Kenya to respond to Shebab attack in 'severest way': president
Nairobi (AFP) - Kenyan President Uhuru Kenyatta on Saturday warned Somalia's Al-Qaeda-linked Shebab fighters his government will respond to their killing of almost 150 students in the "severest way" possible.
Condemning the "barbaric medieval slaughter" in his first address since the attack ended on Thursday, the bloodiest assault by the Shebab militants, Kenyatta declared three days of national mourning.
"My administration shall respond in the severest way possible to the attack and any other attack to us," Kenyatta said, in a televised national address from the capital Nairobi.
"Thursday wounded Kenya, Thursday wounded families, friends and communities of the victims of the attack."
The day-long seige on Garissa University, situated near the border with Somalia, claimed 148 lives, including 142 students, three police officers and three soldiers.
The massacre was Kenya's deadliest attack since the 1998 bombing of the US embassy in Nairobi.
Kenyatta's speech, two days after the attack ended, came hours after the militants vowed more strikes against Kenya, in revenge for Nairobi's sending troops into southern Somalia in 2011. Kenya is now fighting alongside the African Union force battling the Shebab.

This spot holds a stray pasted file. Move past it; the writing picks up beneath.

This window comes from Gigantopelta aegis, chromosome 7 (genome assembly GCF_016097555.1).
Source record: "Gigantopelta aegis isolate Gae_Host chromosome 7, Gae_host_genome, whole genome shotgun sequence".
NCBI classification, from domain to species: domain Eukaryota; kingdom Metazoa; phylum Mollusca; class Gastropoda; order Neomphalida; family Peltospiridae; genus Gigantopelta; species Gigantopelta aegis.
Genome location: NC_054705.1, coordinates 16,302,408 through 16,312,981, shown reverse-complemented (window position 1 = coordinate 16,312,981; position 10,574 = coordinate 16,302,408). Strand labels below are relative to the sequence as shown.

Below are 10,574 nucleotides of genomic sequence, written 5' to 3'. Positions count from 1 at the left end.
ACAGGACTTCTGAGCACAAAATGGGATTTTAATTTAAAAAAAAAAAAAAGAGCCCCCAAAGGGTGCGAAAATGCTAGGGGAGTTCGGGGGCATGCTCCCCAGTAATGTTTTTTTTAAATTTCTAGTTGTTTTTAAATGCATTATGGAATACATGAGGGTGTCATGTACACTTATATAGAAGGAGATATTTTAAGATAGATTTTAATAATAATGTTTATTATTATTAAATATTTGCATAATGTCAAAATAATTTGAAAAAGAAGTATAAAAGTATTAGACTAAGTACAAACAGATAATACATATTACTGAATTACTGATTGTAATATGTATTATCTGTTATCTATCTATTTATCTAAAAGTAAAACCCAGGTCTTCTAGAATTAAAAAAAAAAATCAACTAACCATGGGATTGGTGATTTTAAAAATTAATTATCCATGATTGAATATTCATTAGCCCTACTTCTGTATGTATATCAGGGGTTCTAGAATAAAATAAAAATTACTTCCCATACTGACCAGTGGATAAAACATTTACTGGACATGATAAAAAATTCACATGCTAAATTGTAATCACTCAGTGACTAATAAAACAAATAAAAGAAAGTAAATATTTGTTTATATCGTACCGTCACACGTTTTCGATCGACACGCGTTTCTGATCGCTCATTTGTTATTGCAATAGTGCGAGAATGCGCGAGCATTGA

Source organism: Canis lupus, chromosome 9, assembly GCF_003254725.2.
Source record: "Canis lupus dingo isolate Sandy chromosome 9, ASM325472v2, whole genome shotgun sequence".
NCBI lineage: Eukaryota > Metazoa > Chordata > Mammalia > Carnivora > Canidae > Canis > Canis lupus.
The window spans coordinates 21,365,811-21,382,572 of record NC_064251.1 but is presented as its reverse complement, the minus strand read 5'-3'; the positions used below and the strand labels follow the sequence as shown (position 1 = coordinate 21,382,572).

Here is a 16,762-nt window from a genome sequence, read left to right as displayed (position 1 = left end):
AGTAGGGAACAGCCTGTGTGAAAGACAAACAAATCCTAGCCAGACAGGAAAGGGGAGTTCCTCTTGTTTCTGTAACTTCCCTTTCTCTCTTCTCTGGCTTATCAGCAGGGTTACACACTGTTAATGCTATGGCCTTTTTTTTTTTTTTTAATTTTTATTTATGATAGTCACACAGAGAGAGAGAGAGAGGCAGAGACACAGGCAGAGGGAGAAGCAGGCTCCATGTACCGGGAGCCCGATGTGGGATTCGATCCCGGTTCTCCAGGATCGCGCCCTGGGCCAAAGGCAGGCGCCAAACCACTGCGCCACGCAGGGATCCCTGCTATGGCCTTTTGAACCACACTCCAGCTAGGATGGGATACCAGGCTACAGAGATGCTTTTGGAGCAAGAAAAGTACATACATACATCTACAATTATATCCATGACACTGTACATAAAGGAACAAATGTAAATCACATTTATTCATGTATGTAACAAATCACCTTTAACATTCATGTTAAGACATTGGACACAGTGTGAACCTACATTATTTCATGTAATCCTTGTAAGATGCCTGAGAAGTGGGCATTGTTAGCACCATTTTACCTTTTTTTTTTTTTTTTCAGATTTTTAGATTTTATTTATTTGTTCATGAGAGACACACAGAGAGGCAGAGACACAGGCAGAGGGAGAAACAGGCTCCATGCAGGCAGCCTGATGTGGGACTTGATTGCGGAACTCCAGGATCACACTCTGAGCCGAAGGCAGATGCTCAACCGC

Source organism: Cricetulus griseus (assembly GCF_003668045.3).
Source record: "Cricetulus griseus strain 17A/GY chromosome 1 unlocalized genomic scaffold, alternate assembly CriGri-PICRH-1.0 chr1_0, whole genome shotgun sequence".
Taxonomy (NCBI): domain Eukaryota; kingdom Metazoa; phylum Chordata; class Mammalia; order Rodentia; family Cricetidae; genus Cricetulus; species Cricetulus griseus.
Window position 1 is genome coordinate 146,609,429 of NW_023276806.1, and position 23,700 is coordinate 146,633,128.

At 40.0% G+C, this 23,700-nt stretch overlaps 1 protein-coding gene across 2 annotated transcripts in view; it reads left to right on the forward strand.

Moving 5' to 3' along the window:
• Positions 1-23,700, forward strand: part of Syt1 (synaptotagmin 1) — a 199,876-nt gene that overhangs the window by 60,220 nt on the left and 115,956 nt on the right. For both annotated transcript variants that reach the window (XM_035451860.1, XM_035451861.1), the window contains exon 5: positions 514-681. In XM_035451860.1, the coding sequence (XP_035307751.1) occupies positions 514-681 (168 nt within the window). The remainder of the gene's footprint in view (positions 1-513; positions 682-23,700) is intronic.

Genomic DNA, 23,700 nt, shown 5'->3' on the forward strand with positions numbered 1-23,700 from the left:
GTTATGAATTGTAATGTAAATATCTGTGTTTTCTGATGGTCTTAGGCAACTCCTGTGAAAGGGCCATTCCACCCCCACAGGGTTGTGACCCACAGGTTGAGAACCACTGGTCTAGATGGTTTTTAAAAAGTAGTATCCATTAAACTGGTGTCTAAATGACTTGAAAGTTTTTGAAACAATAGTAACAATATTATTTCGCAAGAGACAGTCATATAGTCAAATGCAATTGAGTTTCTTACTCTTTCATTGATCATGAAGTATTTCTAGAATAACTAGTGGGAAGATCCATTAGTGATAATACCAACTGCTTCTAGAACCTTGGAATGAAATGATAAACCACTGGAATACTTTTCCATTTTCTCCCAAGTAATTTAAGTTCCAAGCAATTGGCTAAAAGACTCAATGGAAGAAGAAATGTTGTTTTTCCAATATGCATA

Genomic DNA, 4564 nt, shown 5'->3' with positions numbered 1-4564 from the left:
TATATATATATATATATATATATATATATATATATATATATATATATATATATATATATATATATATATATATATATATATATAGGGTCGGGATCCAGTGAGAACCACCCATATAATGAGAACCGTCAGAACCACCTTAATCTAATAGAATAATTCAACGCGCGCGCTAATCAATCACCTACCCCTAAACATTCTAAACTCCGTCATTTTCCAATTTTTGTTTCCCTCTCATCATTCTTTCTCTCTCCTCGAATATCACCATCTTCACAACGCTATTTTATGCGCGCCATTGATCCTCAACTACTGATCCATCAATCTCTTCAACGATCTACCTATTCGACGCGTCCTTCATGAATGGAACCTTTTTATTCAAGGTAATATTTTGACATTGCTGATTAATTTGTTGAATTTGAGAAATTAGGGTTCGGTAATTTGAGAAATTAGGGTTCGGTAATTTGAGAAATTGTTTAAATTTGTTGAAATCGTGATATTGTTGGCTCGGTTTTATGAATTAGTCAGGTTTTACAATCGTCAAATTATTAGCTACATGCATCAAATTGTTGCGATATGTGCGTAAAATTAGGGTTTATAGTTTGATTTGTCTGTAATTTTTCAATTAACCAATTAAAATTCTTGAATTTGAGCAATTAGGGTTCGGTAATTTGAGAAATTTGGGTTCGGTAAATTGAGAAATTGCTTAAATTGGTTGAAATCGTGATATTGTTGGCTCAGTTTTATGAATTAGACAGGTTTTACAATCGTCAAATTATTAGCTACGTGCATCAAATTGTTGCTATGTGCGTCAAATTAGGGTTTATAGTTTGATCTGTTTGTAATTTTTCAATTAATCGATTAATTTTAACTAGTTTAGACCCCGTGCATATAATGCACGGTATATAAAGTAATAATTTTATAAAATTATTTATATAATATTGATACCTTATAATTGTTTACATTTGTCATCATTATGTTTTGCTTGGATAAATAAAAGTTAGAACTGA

"We will... stop at nothing to avenge the deaths of our Muslim brothers until your government ceases its oppression and until all Muslim lands are liberated from Kenyan occupation," the Shebab said in a statement released Saturday.
"Until then, Kenyan cities will run red with blood... this will be a long, gruesome war of which you, the Kenyan public, are its first casualties."
Kenyatta however dismissed the threats.
"Despite adversity, we have been -- and always will be -– unbowed and we shall continue to build a strong prosperous and secure nation," he said.
"That is the greatest testament we can offer to those precious departed we have lost."
But Kenyatta also warned that the terrorist masterminds were inside Kenya, not Somalia.
"The planners and financiers of this brutality are deeply embedded in our communities", he said, warning that "radicalisation is happening openly" in Islamic madrassa schools by "rogue" preachers.
"We will not allow them to continue their lives as normal, the full force of the law will be brought to bear with even greater intensity that has been the case in previous years," he added.